The Rev. Gay Clark Jennings, president of the House of Deputies of The Episcopal Church, issued this statement in response to the United States Supreme Court’s decision in Shelby County vs. Holder:
“In the summer of 1965, two weeks after President Johnson signed the Voting Rights Act into law, Episcopal seminarian Jonathan Myrick Daniels died a martyr’s death in Alabama where he was spending the summer registering African American voters. Four days later, Episcopalian Thurgood Marshall, who was already a lion of the civil rights movement, became United States Solicitor General. In that office, and later as the first African American justice of the Supreme Court, he championed the voting rights of all Americans. The legacy of these two men, both saints of the Episcopal Church, guides us to this day.
“The Episcopal Church has given its best and brightest to the cause of voting rights for half a century, and today’s regrettable Supreme Court decision will not change that. Together with Episcopalians across the church, I call on President Obama and Congress to move quickly to pass legislation, consistent with the court’s decision, that will ensure the protection of equal voting rights for all Americans. We will not rest until the legacy of Daniels, Marshall, and thousands of other Episcopalians who fought with them is secure.”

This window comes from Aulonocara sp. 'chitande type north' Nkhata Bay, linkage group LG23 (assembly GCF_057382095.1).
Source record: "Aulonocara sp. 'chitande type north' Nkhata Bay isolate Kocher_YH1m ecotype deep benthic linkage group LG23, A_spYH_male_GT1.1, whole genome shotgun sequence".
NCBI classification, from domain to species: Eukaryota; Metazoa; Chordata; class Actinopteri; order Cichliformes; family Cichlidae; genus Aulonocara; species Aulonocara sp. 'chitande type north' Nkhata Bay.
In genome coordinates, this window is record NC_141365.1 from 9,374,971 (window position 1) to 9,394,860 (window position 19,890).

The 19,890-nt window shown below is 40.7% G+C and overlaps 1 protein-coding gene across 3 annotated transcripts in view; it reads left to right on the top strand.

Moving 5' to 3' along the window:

The House of Deputies is one of the two legislative houses of General Convention, the governing body of The Episcopal Church that meets every three years to set the church’s mission priorities, budget and policies. At the 77th General Convention of The Episcopal Church in 2012, Jennings was elected president of the House of Deputies by her peers. She is the first ordained woman to hold the position. Jennings is an alumna of Episcopal Divinity School, the same seminary where Jonathan Daniels was a student when he was martyred.
Images courtesy of the Archives of The Episcopal Church